Iron County School District Superintendent Shannon Dulaney told St. George News the district is also working closely with the health department and local and state officials to follow all protocols and preparation in order to be ready for what could happen.

“The challenge is, it’s changing — not just day by day — but hour by hour,” Dulaney said. “And so we’re having to make sure we’re addressing the direction we’re being given by the health department and the state board in order to keep our kiddos safe and our educators and personnel safe.”

Dixie State University will move to online instruction following Spring Break.

The university outlined several actions taken. All lecture-style classes will be remote beginning March 23 to the end of the semester (there are some exceptions for hands-on classes required for degree completion). All large scale events are canceled through April 30, athletic teams will continue to compete, but will not be open to the public, and the campus is still open, but it is recommended to postpone visitations if possible. Graduation is still scheduled for May 1.

Along with Dixie State University, according to a press release, “Southern Utah University will join the seven other institutions of the Utah System of Higher Education and temporarily move from face-to-face courses to online instruction starting March 23, following SUU’s spring break, which begins Monday.”

The shift to online learning will extend until April 23 and will be re-examined as the situation warrants, according to the release. All academic programs will transition to classes taught online, with the exception of essential small group labs, including aviation flight labs. SUU’s campus will remain open including student housing, dining, the library, tutoring center, testing center and student center.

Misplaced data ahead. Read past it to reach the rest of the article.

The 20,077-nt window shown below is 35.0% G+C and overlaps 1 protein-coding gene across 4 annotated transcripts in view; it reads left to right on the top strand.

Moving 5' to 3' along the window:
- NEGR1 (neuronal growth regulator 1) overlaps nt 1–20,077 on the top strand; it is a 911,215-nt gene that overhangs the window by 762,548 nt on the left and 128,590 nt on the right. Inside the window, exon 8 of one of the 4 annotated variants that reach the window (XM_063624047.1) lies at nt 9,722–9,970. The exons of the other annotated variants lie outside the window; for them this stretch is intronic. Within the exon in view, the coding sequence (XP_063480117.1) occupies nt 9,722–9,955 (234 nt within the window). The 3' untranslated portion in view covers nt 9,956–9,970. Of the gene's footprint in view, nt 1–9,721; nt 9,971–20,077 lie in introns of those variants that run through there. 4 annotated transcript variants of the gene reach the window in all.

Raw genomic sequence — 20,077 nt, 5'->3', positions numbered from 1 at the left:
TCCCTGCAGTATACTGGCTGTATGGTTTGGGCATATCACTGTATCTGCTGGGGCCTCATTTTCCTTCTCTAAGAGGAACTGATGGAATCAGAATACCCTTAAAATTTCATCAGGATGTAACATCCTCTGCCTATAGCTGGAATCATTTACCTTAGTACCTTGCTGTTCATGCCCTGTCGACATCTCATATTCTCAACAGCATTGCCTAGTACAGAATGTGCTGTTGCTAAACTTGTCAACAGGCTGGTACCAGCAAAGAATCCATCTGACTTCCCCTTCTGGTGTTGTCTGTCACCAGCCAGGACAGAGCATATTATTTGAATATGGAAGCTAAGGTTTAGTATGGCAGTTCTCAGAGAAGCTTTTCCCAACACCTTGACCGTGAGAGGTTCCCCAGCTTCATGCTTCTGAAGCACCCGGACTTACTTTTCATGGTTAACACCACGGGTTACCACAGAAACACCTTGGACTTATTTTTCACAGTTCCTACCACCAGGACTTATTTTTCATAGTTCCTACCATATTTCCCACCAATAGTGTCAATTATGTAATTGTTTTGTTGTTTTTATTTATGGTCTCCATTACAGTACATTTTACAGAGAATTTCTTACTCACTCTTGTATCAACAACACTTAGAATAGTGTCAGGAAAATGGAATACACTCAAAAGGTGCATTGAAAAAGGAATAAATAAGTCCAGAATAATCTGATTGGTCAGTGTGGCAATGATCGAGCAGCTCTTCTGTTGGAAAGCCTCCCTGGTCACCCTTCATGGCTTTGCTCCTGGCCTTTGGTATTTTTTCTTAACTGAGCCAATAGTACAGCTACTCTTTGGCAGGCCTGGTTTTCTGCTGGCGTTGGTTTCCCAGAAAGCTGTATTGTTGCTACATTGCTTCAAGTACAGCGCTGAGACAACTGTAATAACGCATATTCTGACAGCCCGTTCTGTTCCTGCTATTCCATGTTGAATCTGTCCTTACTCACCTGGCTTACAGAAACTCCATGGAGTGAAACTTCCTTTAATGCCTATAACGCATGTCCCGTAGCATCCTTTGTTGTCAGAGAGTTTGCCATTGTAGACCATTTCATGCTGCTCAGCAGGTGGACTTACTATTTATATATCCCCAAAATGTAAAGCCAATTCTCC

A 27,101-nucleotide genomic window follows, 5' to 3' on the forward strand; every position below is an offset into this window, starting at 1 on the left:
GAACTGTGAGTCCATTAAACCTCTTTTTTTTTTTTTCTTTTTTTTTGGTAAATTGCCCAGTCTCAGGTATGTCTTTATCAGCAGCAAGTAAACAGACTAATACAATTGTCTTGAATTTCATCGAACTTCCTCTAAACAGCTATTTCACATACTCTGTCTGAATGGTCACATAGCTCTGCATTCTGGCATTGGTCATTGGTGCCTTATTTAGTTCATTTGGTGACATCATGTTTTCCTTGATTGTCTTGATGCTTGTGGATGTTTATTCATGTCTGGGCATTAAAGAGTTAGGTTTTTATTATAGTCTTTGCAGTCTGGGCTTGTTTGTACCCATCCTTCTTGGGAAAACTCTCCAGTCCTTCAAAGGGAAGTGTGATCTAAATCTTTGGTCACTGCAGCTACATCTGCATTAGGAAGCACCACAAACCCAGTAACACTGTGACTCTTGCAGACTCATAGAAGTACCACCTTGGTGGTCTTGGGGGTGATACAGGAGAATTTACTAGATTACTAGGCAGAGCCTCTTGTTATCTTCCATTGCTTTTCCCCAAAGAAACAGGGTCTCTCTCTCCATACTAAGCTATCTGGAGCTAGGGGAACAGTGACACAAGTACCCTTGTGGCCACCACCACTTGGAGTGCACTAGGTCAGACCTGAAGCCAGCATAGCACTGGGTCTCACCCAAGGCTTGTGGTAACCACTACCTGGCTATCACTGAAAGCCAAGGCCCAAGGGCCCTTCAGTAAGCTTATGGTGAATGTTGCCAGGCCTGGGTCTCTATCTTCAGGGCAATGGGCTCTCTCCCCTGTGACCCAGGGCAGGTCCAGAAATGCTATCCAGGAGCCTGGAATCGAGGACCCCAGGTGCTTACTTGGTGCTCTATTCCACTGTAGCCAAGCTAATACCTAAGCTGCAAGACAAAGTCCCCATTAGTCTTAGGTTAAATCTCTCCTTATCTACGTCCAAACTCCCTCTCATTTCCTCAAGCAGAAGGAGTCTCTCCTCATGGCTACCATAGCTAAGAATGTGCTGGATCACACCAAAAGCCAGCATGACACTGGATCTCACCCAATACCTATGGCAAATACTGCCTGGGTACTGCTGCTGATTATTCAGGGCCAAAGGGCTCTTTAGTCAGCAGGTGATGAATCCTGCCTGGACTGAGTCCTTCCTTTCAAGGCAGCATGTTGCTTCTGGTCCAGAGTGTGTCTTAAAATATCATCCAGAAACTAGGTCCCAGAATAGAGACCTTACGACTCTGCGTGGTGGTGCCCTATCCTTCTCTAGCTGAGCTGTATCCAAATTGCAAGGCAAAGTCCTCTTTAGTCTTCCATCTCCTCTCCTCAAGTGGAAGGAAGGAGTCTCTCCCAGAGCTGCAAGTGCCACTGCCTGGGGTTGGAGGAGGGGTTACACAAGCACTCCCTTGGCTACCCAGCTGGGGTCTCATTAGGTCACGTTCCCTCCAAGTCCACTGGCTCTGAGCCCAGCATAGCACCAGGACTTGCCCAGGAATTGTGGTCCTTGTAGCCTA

“This extraordinary move is being made to try and prevent the spread of the coronavirus throughout SUU, Cedar City and Utah,” SUU President Scott L. Wyatt said. “At the governor’s direction, we are taking these steps for three reasons: to protect the health of our students, faculty, staff and Cedar City neighbors, to slow the potential spread of the virus, and to ensure the continuity of our core mission — educating our students.”

SUU’s 2020 commencement ceremony is currently scheduled for April 24 and is expected to take place.

Due to the developing COVID-19, all students are encouraged to limit travel during spring break. All university-affiliated travel in international locations has been suspended until further notice, and all University-sponsored or endorsed domestic travel is strongly discouraged, according to the release.

“These are obviously significant steps that will cause disruption and disappointment, which we all regret,” Wyatt said. “We, nonetheless, at the governor’s direction, are compelled to take these steps in light of the most recent evidence. The virus continues to spread nationally. We still do not yet have a confirmed case of COVID-19 in Iron County, so our risk remains relatively low.”

COVID-19 information resources

Copyright St. George News, SaintGeorgeUtah.com LLC, 2020, all rights reserved.

Free News Delivery by Email

Would you like to have the day's news stories delivered right to your inbox every evening? Enter your email below to start!